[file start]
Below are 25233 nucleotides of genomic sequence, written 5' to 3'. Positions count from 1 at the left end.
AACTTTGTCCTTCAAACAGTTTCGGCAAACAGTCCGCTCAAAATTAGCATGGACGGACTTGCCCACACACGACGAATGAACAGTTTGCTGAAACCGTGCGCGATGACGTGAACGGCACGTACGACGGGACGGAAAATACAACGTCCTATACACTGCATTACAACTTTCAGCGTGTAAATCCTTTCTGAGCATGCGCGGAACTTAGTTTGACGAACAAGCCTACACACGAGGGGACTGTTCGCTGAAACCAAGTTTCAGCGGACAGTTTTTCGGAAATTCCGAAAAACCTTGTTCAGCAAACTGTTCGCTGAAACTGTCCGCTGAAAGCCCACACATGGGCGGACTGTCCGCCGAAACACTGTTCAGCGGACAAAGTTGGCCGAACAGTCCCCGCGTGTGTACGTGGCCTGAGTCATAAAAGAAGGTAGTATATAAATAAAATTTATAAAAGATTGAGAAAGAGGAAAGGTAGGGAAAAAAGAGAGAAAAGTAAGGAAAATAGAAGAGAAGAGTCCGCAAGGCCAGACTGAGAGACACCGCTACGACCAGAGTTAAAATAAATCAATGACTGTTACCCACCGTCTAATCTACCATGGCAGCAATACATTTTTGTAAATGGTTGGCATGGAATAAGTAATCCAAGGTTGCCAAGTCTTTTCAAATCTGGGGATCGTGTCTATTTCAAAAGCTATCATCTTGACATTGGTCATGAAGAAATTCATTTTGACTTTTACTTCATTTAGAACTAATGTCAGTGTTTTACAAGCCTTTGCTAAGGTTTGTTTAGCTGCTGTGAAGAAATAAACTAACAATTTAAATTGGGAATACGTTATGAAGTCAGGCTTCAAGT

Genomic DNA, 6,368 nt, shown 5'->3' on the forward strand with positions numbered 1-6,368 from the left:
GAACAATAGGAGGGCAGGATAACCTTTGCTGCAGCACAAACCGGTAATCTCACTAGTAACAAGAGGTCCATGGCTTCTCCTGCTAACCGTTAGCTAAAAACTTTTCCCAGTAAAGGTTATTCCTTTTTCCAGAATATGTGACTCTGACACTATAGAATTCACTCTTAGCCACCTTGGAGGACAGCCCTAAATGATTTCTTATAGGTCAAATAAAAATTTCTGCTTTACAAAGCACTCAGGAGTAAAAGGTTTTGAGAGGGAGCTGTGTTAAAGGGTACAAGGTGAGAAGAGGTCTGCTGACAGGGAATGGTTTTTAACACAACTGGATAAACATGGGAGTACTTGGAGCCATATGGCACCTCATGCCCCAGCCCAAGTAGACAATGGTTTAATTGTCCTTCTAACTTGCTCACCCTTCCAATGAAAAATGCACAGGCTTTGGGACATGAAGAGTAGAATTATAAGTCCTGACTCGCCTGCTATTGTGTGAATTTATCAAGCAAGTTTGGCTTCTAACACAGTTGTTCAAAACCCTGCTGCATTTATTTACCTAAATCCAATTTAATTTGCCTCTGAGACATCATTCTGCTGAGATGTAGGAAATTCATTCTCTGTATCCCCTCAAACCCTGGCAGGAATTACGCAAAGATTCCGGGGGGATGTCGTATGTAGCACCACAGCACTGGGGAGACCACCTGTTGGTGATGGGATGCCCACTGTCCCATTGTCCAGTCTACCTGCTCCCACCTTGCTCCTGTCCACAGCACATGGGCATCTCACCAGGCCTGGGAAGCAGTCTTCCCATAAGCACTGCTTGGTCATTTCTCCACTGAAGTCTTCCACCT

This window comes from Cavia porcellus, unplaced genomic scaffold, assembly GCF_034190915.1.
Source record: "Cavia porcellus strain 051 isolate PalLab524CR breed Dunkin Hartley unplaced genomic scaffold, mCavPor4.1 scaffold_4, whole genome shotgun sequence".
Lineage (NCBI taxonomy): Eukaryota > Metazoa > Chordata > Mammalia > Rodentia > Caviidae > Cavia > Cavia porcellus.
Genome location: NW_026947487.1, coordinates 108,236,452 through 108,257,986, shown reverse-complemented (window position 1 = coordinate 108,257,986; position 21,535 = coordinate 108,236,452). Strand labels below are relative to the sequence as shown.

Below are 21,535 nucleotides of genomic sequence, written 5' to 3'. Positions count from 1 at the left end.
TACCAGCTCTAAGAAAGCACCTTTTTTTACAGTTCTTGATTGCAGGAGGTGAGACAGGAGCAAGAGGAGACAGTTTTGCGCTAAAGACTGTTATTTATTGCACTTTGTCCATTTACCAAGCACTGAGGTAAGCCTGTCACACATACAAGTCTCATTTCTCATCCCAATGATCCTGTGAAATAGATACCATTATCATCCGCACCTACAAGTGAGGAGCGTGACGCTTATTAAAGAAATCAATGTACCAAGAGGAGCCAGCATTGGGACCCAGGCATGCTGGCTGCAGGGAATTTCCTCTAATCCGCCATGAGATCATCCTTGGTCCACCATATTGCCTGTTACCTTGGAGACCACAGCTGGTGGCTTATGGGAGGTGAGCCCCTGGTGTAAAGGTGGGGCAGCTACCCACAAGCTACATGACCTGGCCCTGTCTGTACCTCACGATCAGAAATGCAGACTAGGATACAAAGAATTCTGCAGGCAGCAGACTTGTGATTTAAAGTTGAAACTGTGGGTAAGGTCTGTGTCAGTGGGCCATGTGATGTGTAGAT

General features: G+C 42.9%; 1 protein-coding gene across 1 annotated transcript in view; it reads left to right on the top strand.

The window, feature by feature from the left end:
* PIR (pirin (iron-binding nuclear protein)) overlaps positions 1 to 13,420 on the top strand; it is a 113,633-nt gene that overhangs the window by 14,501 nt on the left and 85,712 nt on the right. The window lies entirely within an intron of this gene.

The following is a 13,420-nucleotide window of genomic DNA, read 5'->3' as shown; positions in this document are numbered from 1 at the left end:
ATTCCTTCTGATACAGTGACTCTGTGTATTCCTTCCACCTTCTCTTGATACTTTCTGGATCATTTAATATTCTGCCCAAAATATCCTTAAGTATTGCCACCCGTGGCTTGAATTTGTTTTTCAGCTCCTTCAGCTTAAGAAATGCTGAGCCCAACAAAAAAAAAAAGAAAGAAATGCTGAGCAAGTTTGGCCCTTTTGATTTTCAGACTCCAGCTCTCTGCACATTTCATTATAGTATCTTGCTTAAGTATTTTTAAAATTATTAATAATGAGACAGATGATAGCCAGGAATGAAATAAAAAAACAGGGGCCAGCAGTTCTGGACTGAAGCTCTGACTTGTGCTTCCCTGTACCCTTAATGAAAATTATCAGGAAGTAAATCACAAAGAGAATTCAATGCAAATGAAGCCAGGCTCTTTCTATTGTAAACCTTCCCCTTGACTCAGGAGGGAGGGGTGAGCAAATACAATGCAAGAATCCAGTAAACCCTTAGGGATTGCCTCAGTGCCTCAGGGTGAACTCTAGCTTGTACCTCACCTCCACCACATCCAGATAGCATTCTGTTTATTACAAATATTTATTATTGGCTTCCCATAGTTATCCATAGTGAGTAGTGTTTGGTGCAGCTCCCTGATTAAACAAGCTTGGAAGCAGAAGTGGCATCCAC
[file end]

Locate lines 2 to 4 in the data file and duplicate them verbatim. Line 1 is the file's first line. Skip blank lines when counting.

AACTTTGTCCTTCAAACAGTTTCGGCAAACAGTCCGCTCAAAATTAGCATGGACGGACTTGCCCACACACGACGAATGAACAGTTTGCTGAAACCGTGCGCGATGACGTGAACGGCACGTACGACGGGACGGAAAATACAACGTCCTATACACTGCATTACAACTTTCAGCGTGTAAATCCTTTCTGAGCATGCGCGGAACTTAGTTTGACGAACAAGCCTACACACGAGGGGACTGTTCGCTGAAACCAAGTTTCAGCGGACAGTTTTTCGGAAATTCCGAAAAACCTTGTTCAGCAAACTGTTCGCTGAAACTGTCCGCTGAAAGCCCACACATGGGCGGACTGTCCGCCGAAACACTGTTCAGCGGACAAAGTTGGCCGAACAGTCCCCGCGTGTGTACGTGGCCTGAGTCATAAAAGAAGGTAGTATATAAATAAAATTTATAAAAGATTGAGAAAGAGGAAAGGTAGGGAAAAAAGAGAGAAAAGTAAGGAAAATAGAAGAGAAGAGTCCGCAAGGCCAGACTGAGAGACACCGCTACGACCAGAGTTAAAATAAATCAATGACTGTTACCCACCGTCTAATCTACCATGGCAGCAATACATTTTTGTAAATGGTTGGCATGGAATAAGTAATCCAAGGTTGCCAAGTCTTTTCAAATCTGGGGATCGTGTCTATTTCAAAAGCTATCATCTTGACATTGGTCATGAAGAAATTCATTTTGACTTTTACTTCATTTAGAACTAATGTCAGTGTTTTACAAGCCTTTGCTAAGGTTTGTTTAGCTGCTGTGAAGAAATAAACTAACAATTTAAATTGGGAATACGTTATGAAGTCAGGCTTCAAGT

Genomic DNA, 6,368 nt, shown 5'->3' on the forward strand with positions numbered 1-6,368 from the left:
GAACAATAGGAGGGCAGGATAACCTTTGCTGCAGCACAAACCGGTAATCTCACTAGTAACAAGAGGTCCATGGCTTCTCCTGCTAACCGTTAGCTAAAAACTTTTCCCAGTAAAGGTTATTCCTTTTTCCAGAATATGTGACTCTGACACTATAGAATTCACTCTTAGCCACCTTGGAGGACAGCCCTAAATGATTTCTTATAGGTCAAATAAAAATTTCTGCTTTACAAAGCACTCAGGAGTAAAAGGTTTTGAGAGGGAGCTGTGTTAAAGGGTACAAGGTGAGAAGAGGTCTGCTGACAGGGAATGGTTTTTAACACAACTGGATAAACATGGGAGTACTTGGAGCCATATGGCACCTCATGCCCCAGCCCAAGTAGACAATGGTTTAATTGTCCTTCTAACTTGCTCACCCTTCCAATGAAAAATGCACAGGCTTTGGGACATGAAGAGTAGAATTATAAGTCCTGACTCGCCTGCTATTGTGTGAATTTATCAAGCAAGTTTGGCTTCTAACACAGTTGTTCAAAACCCTGCTGCATTTATTTACCTAAATCCAATTTAATTTGCCTCTGAGACATCATTCTGCTGAGATGTAGGAAATTCATTCTCTGTATCCCCTCAAACCCTGGCAGGAATTACGCAAAGATTCCGGGGGGATGTCGTATGTAGCACCACAGCACTGGGGAGACCACCTGTTGGTGATGGGATGCCCACTGTCCCATTGTCCAGTCTACCTGCTCCCACCTTGCTCCTGTCCACAGCACATGGGCATCTCACCAGGCCTGGGAAGCAGTCTTCCCATAAGCACTGCTTGGTCATTTCTCCACTGAAGTCTTCCACCT